I’ll write from the bottom,

stack letters and words-

maybe even enough punctuation-

around my feet at the base

of this dry well-

stepping up a layer at a time-

until piles of broken literature

raise my head to the surface.

There’s little light down here.

but I only need a little-

enough to be able to read

the piles of broken literature

written by others.

To see how they got out-

what they did when they

got back to the surface.

Have you ever had moments of doubt? Lost faith in something you believed in? Is this something you can use in your writing?

Back from vacation and #writemotivation wrap up

I have been working so hard on my writing lately that taking a break from everything familiar and immersing myself in the creative energy of Santa Fe was just what I needed. It had been so long since we’d gone on a vacation together as a family, (maybe ten years?) that I really enjoyed getting to spend some unhurried time with them. And with my best friend there, it was all the more fantastic.  We ate various local cuisines – New Mexican (and ordered ours Christmas, of course), Middle Eastern, to name a few – we meandered down Canyon Road to soak in the local art galleries, even watched some artists working in their studios, which is something that I could have done that all day. We drove up higher into the mountains to Los Alamos to visit some family who live there. The kids got to see some horses and feed them and we went on a short hike. It’s so gorgeous up there. The sky is so brilliant, I swear it’s a completely different hue. I took hundreds of pictures and none of them captured it at all.

Traveling with kids requires some compromise. We had to throw in some touristy things and at least visit the hotel pool a few times during our stay. We had to find the closest zoo to see the elephants and the hippopotami before my son had a complete stroke, which was in Albuquerque and actually quite fantastic, and my son was also in desperate need of a train ride – another excellent addition to our trip. My daughter’s one requirement was shopping, so she had to experience The Plaza and all of the quaint little shops – I think she went inside every single one. That was not my favorite, but still, we made it enjoyable. Although the sales ladies in the pottery store didn’t fully appreciate my husband’s sense of humor when he said he was looking for something to juggle. He was making fun of their bazillion signs that said “do not touch”. Yep, that’s my family to a tee.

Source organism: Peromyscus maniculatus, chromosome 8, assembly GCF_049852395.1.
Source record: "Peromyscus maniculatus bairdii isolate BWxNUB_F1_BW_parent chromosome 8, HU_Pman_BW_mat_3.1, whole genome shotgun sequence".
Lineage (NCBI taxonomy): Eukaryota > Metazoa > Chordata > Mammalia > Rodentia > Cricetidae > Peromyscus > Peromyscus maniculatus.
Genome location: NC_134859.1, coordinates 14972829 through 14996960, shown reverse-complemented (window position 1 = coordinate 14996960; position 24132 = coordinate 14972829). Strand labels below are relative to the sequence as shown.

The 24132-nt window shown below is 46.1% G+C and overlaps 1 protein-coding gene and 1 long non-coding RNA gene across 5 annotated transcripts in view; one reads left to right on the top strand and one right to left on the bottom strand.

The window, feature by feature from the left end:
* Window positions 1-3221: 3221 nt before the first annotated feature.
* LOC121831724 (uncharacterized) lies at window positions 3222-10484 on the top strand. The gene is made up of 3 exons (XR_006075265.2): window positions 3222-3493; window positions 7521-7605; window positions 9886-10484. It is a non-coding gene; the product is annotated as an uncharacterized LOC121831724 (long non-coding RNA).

We have vowed that we won’t wait another ten years to take our next family vacation, especially since Trevor handled it so well. He was completely out of his element, with no predictable schedule, and he never had a full-blown meltdown. That’s pretty impressive for a kid with autism. We did have to make some accommodations for him and adjust our schedule a few times, but nothing unbearable.

I found myself inspired by so many things during our visit. I would make a mental note of a scene or a character or artwork to use later. That’s why I think it is so important to expose myself to different experiences and take time off so that I can let new experiences in. Now that we’ve returned home, which is another welcome sensation altogether, I’m fully recharged and ready to get back to work.

Here’s one last look at my #writemotivation goals for the month of May:

1. Revise the query for my completed YA manuscript until it’s tight enough to bounce a quarter off the sucker. I made a lot of progress on this goal throughout the month. I fear I could endlessly revise. It’s time to put this manuscript to rest while I’m submitting it to agents and move on to the next one.

2. Research prospective agents to whom I want to submit my completed YA manuscript. Yes. I have researched many, many agents this month. Goal accomplished.

3. Once items one and two have been successfully achieved, submit to at least three agents at a time. Yes, goal very much accomplished. I really have #writemotivation to thank for pushing me to finally take the plunge to submit and to keep submitting, even when the first rejections started rolling in. I’ve submitted to overnine agents so far. Not all have been rejections; some even requested more pages and I’m waiting to hear back. I’m hanging in there. I know this is just part of the process – a very stressful part of the process. Good thing I just went on vacation to de-stress, eh?

4. Get cracking on the next YA manuscript I have planned so I don’t check my inbox every thirty minutes awaiting responses to my submissions. This is a work in progress. I hope to make this more of my focus next month, now that I have the submission process down. I’ve signed up for a novel revision workshop in November and I have to have a manuscript ready by September. I’d like to use this new one, so I need to get some serious writing done. I’ll keep you updated. Stay tuned!